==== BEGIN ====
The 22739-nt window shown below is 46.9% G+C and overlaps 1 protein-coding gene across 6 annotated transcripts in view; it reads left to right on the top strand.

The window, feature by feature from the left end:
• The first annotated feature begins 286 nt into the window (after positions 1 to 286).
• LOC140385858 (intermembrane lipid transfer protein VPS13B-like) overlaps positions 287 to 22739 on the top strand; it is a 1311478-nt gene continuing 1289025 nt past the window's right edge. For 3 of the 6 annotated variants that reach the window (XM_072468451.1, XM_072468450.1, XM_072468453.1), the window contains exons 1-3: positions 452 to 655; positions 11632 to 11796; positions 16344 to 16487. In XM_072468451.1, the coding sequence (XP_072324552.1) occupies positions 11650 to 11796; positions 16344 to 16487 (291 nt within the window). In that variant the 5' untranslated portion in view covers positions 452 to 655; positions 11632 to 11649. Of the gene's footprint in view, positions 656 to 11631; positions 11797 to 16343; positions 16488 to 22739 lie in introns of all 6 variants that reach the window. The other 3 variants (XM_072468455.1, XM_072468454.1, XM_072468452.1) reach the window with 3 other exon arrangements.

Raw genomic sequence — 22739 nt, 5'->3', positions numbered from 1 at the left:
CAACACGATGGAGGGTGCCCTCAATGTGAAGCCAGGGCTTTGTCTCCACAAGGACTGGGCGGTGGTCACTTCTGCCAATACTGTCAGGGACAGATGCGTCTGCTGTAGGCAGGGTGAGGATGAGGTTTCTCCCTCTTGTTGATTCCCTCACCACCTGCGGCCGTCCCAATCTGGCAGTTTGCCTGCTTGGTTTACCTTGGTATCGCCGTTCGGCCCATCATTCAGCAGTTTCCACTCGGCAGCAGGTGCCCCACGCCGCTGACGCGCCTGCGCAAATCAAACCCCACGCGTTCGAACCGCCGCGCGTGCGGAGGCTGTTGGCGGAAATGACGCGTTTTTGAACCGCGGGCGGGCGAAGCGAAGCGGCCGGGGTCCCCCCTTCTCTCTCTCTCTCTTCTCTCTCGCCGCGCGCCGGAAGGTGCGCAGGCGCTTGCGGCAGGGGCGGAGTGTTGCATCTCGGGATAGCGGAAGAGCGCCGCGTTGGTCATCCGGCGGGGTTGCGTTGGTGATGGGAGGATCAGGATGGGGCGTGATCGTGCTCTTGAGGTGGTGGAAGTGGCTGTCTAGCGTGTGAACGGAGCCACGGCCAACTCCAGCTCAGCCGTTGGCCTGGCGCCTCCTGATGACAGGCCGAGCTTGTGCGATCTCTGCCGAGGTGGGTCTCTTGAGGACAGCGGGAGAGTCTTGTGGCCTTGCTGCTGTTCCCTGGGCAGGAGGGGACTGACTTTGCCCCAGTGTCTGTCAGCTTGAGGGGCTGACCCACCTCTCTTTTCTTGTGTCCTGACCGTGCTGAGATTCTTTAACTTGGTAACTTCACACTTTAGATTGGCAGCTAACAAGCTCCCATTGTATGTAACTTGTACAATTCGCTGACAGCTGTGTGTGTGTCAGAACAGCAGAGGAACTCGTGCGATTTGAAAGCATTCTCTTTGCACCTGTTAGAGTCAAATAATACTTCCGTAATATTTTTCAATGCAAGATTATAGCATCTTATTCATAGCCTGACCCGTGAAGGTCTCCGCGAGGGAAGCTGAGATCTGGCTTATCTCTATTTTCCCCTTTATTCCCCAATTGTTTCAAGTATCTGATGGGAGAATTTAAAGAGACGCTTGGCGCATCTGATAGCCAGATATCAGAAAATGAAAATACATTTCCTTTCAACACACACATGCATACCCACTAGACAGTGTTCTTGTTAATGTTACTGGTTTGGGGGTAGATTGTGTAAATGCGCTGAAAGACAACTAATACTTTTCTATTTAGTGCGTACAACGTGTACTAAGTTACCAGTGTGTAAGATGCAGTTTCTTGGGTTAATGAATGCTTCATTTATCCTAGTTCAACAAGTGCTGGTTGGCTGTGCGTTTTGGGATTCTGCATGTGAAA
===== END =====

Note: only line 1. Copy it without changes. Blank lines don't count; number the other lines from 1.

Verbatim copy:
The 22739-nt window shown below is 46.9% G+C and overlaps 1 protein-coding gene across 6 annotated transcripts in view; it reads left to right on the top strand.